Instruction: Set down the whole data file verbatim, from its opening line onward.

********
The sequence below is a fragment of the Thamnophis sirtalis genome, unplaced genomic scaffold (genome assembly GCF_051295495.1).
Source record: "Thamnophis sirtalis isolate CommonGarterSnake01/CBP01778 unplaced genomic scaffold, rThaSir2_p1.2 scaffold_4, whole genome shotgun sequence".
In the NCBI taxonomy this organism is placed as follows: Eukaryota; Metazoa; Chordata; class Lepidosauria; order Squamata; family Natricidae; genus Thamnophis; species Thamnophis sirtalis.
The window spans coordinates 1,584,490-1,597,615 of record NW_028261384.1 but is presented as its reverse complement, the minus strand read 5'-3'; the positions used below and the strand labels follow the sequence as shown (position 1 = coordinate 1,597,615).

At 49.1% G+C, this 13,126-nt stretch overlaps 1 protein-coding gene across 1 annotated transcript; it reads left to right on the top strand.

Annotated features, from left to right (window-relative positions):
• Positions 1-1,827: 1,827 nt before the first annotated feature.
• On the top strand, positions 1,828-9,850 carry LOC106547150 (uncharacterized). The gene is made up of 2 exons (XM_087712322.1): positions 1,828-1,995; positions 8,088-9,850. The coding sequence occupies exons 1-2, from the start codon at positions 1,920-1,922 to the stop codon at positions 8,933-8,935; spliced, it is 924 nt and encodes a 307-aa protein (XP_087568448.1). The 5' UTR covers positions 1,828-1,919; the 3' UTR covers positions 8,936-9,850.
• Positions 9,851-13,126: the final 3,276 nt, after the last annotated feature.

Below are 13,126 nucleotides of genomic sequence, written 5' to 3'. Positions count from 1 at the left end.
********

The sequence below is a fragment of the Thamnophis sirtalis genome, unplaced genomic scaffold (genome assembly GCF_051295495.1).
Source record: "Thamnophis sirtalis isolate CommonGarterSnake01/CBP01778 unplaced genomic scaffold, rThaSir2_p1.2 scaffold_4, whole genome shotgun sequence".
In the NCBI taxonomy this organism is placed as follows: Eukaryota; Metazoa; Chordata; class Lepidosauria; order Squamata; family Natricidae; genus Thamnophis; species Thamnophis sirtalis.
The window spans coordinates 1,584,490-1,597,615 of record NW_028261384.1 but is presented as its reverse complement, the minus strand read 5'-3'; the positions used below and the strand labels follow the sequence as shown (position 1 = coordinate 1,597,615).

At 49.1% G+C, this 13,126-nt stretch overlaps 1 protein-coding gene across 1 annotated transcript; it reads left to right on the top strand.

Annotated features, from left to right (window-relative positions):
• Positions 1-1,827: 1,827 nt before the first annotated feature.
• On the top strand, positions 1,828-9,850 carry LOC106547150 (uncharacterized). The gene is made up of 2 exons (XM_087712322.1): positions 1,828-1,995; positions 8,088-9,850. The coding sequence occupies exons 1-2, from the start codon at positions 1,920-1,922 to the stop codon at positions 8,933-8,935; spliced, it is 924 nt and encodes a 307-aa protein (XP_087568448.1). The 5' UTR covers positions 1,828-1,919; the 3' UTR covers positions 8,936-9,850.
• Positions 9,851-13,126: the final 3,276 nt, after the last annotated feature.

Below are 13,126 nucleotides of genomic sequence, written 5' to 3'. Positions count from 1 at the left end.